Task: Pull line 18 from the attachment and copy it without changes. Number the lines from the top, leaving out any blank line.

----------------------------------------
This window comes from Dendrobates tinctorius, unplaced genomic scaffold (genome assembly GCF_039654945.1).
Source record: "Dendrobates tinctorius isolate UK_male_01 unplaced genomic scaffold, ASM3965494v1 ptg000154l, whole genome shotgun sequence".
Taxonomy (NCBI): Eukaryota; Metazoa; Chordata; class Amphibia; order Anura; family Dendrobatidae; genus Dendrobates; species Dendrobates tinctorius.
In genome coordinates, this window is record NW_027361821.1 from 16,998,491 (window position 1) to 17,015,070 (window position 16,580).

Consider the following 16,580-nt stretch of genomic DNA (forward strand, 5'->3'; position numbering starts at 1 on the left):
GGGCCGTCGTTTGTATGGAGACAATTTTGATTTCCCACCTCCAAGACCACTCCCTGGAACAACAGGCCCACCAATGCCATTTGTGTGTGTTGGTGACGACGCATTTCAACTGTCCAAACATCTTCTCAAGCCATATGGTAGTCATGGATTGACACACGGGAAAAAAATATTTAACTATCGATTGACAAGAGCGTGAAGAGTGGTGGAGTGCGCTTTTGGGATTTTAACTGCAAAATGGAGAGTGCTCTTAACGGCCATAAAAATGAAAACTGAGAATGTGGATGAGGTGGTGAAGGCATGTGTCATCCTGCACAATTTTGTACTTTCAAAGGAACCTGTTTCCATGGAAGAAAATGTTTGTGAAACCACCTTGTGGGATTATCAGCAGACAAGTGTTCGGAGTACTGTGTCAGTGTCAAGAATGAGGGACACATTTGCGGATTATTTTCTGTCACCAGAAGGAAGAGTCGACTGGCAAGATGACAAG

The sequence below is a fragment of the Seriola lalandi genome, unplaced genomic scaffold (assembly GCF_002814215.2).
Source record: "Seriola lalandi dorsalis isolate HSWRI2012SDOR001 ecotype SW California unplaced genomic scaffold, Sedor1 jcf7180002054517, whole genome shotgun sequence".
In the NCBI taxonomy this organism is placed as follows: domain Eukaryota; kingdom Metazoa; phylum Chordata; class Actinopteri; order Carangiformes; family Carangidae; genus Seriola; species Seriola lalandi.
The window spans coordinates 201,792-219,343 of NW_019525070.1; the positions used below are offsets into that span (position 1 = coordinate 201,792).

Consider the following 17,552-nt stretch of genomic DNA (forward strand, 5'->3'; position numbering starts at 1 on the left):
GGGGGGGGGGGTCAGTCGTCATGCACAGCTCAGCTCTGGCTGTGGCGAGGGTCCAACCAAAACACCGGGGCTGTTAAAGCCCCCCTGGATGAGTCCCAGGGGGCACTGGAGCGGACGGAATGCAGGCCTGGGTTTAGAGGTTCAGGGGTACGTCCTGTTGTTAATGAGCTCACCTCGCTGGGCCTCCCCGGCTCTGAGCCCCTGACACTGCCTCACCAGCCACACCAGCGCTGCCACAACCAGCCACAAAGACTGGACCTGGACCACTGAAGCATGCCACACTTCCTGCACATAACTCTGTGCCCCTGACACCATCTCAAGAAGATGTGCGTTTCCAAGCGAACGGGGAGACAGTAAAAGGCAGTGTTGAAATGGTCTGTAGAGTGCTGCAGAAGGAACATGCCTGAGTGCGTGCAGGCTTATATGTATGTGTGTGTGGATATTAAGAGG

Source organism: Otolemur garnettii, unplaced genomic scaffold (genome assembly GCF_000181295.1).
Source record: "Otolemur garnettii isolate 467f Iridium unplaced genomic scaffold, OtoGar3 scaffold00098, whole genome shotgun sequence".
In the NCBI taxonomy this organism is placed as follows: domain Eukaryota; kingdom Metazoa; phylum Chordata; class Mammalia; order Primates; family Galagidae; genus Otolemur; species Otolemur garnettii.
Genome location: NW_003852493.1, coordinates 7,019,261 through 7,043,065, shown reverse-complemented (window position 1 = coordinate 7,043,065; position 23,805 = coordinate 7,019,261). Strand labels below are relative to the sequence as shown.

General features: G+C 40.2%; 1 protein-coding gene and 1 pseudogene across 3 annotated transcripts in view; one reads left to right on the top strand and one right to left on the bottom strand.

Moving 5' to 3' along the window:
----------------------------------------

Moving 5' to 3' along the window: